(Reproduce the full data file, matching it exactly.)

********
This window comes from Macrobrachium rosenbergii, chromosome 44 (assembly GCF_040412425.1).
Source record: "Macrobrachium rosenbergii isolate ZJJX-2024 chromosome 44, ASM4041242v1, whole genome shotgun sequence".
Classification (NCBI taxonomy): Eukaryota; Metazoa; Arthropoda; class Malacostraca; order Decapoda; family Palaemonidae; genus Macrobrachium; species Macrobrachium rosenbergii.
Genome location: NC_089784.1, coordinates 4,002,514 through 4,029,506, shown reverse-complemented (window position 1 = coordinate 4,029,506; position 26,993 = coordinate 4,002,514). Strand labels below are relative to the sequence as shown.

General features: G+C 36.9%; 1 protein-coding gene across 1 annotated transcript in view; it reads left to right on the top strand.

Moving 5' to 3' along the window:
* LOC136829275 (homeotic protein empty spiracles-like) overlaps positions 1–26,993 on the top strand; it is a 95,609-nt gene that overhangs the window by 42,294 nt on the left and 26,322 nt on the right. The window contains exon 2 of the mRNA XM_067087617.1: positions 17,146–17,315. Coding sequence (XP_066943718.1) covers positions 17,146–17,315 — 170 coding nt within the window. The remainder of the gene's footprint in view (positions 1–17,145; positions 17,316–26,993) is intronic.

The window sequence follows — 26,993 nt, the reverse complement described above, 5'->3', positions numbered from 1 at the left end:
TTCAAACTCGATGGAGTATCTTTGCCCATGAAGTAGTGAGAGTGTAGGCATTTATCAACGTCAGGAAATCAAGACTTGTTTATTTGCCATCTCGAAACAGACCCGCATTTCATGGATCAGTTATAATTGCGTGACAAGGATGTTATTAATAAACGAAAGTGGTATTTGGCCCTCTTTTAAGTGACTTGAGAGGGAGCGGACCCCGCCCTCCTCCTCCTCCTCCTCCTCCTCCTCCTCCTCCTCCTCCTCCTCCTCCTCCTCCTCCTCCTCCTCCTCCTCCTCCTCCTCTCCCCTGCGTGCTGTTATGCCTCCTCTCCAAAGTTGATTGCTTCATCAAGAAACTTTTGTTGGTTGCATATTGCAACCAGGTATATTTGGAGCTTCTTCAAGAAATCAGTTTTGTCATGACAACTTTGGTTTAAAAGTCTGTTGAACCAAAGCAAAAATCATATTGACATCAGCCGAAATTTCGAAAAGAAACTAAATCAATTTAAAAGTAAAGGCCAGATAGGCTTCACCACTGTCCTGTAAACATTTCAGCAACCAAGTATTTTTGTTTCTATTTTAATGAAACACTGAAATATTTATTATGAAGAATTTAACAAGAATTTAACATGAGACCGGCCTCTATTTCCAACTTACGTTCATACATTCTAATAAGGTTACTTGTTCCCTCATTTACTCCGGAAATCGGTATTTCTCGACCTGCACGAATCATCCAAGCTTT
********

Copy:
This window comes from Macrobrachium rosenbergii, chromosome 44 (assembly GCF_040412425.1).
Source record: "Macrobrachium rosenbergii isolate ZJJX-2024 chromosome 44, ASM4041242v1, whole genome shotgun sequence".
Classification (NCBI taxonomy): Eukaryota; Metazoa; Arthropoda; class Malacostraca; order Decapoda; family Palaemonidae; genus Macrobrachium; species Macrobrachium rosenbergii.
Genome location: NC_089784.1, coordinates 4,002,514 through 4,029,506, shown reverse-complemented (window position 1 = coordinate 4,029,506; position 26,993 = coordinate 4,002,514). Strand labels below are relative to the sequence as shown.

General features: G+C 36.9%; 1 protein-coding gene across 1 annotated transcript in view; it reads left to right on the top strand.

Moving 5' to 3' along the window:
* LOC136829275 (homeotic protein empty spiracles-like) overlaps positions 1–26,993 on the top strand; it is a 95,609-nt gene that overhangs the window by 42,294 nt on the left and 26,322 nt on the right. The window contains exon 2 of the mRNA XM_067087617.1: positions 17,146–17,315. Coding sequence (XP_066943718.1) covers positions 17,146–17,315 — 170 coding nt within the window. The remainder of the gene's footprint in view (positions 1–17,145; positions 17,316–26,993) is intronic.

The window sequence follows — 26,993 nt, the reverse complement described above, 5'->3', positions numbered from 1 at the left end:
TTCAAACTCGATGGAGTATCTTTGCCCATGAAGTAGTGAGAGTGTAGGCATTTATCAACGTCAGGAAATCAAGACTTGTTTATTTGCCATCTCGAAACAGACCCGCATTTCATGGATCAGTTATAATTGCGTGACAAGGATGTTATTAATAAACGAAAGTGGTATTTGGCCCTCTTTTAAGTGACTTGAGAGGGAGCGGACCCCGCCCTCCTCCTCCTCCTCCTCCTCCTCCTCCTCCTCCTCCTCCTCCTCCTCCTCCTCCTCCTCCTCCTCCTCCTCCTCCTCCTCTCCCCTGCGTGCTGTTATGCCTCCTCTCCAAAGTTGATTGCTTCATCAAGAAACTTTTGTTGGTTGCATATTGCAACCAGGTATATTTGGAGCTTCTTCAAGAAATCAGTTTTGTCATGACAACTTTGGTTTAAAAGTCTGTTGAACCAAAGCAAAAATCATATTGACATCAGCCGAAATTTCGAAAAGAAACTAAATCAATTTAAAAGTAAAGGCCAGATAGGCTTCACCACTGTCCTGTAAACATTTCAGCAACCAAGTATTTTTGTTTCTATTTTAATGAAACACTGAAATATTTATTATGAAGAATTTAACAAGAATTTAACATGAGACCGGCCTCTATTTCCAACTTACGTTCATACATTCTAATAAGGTTACTTGTTCCCTCATTTACTCCGGAAATCGGTATTTCTCGACCTGCACGAATCATCCAAGCTTT